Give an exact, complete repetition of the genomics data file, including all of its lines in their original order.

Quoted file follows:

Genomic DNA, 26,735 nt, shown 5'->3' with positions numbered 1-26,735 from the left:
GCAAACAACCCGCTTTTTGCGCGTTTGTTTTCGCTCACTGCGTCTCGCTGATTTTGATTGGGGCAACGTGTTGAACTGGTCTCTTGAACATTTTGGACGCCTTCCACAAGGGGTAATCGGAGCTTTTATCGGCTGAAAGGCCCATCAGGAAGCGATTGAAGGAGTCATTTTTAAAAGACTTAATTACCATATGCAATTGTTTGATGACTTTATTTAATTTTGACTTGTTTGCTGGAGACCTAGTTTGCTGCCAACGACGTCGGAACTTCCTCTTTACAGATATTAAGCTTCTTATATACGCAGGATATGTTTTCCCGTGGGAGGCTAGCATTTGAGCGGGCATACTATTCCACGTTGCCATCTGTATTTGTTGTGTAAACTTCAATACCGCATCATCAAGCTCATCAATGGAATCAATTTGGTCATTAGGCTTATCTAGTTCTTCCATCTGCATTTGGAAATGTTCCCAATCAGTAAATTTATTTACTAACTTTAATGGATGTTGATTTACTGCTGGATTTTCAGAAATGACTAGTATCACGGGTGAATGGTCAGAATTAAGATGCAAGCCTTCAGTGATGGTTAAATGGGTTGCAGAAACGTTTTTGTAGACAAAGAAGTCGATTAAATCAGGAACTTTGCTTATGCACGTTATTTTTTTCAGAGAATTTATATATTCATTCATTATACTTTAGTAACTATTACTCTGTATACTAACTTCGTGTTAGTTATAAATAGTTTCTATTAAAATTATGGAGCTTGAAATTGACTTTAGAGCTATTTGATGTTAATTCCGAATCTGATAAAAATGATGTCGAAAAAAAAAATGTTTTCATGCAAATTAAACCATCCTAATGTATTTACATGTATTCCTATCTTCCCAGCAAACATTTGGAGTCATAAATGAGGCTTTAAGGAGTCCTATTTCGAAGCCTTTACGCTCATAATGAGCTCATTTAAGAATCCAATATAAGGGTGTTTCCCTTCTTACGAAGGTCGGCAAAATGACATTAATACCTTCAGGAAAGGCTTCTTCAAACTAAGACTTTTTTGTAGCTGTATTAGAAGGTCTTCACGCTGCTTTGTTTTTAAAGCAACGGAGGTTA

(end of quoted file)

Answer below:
Genomic DNA, 26,735 nt, shown 5'->3' with positions numbered 1-26,735 from the left:
GCAAACAACCCGCTTTTTGCGCGTTTGTTTTCGCTCACTGCGTCTCGCTGATTTTGATTGGGGCAACGTGTTGAACTGGTCTCTTGAACATTTTGGACGCCTTCCACAAGGGGTAATCGGAGCTTTTATCGGCTGAAAGGCCCATCAGGAAGCGATTGAAGGAGTCATTTTTAAAAGACTTAATTACCATATGCAATTGTTTGATGACTTTATTTAATTTTGACTTGTTTGCTGGAGACCTAGTTTGCTGCCAACGACGTCGGAACTTCCTCTTTACAGATATTAAGCTTCTTATATACGCAGGATATGTTTTCCCGTGGGAGGCTAGCATTTGAGCGGGCATACTATTCCACGTTGCCATCTGTATTTGTTGTGTAAACTTCAATACCGCATCATCAAGCTCATCAATGGAATCAATTTGGTCATTAGGCTTATCTAGTTCTTCCATCTGCATTTGGAAATGTTCCCAATCAGTAAATTTATTTACTAACTTTAATGGATGTTGATTTACTGCTGGATTTTCAGAAATGACTAGTATCACGGGTGAATGGTCAGAATTAAGATGCAAGCCTTCAGTGATGGTTAAATGGGTTGCAGAAACGTTTTTGTAGACAAAGAAGTCGATTAAATCAGGAACTTTGCTTATGCACGTTATTTTTTTCAGAGAATTTATATATTCATTCATTATACTTTAGTAACTATTACTCTGTATACTAACTTCGTGTTAGTTATAAATAGTTTCTATTAAAATTATGGAGCTTGAAATTGACTTTAGAGCTATTTGATGTTAATTCCGAATCTGATAAAAATGATGTCGAAAAAAAAAATGTTTTCATGCAAATTAAACCATCCTAATGTATTTACATGTATTCCTATCTTCCCAGCAAACATTTGGAGTCATAAATGAGGCTTTAAGGAGTCCTATTTCGAAGCCTTTACGCTCATAATGAGCTCATTTAAGAATCCAATATAAGGGTGTTTCCCTTCTTACGAAGGTCGGCAAAATGACATTAATACCTTCAGGAAAGGCTTCTTCAAACTAAGACTTTTTTGTAGCTGTATTAGAAGGTCTTCACGCTGCTTTGTTTTTAAAGCAACGGAGGTTA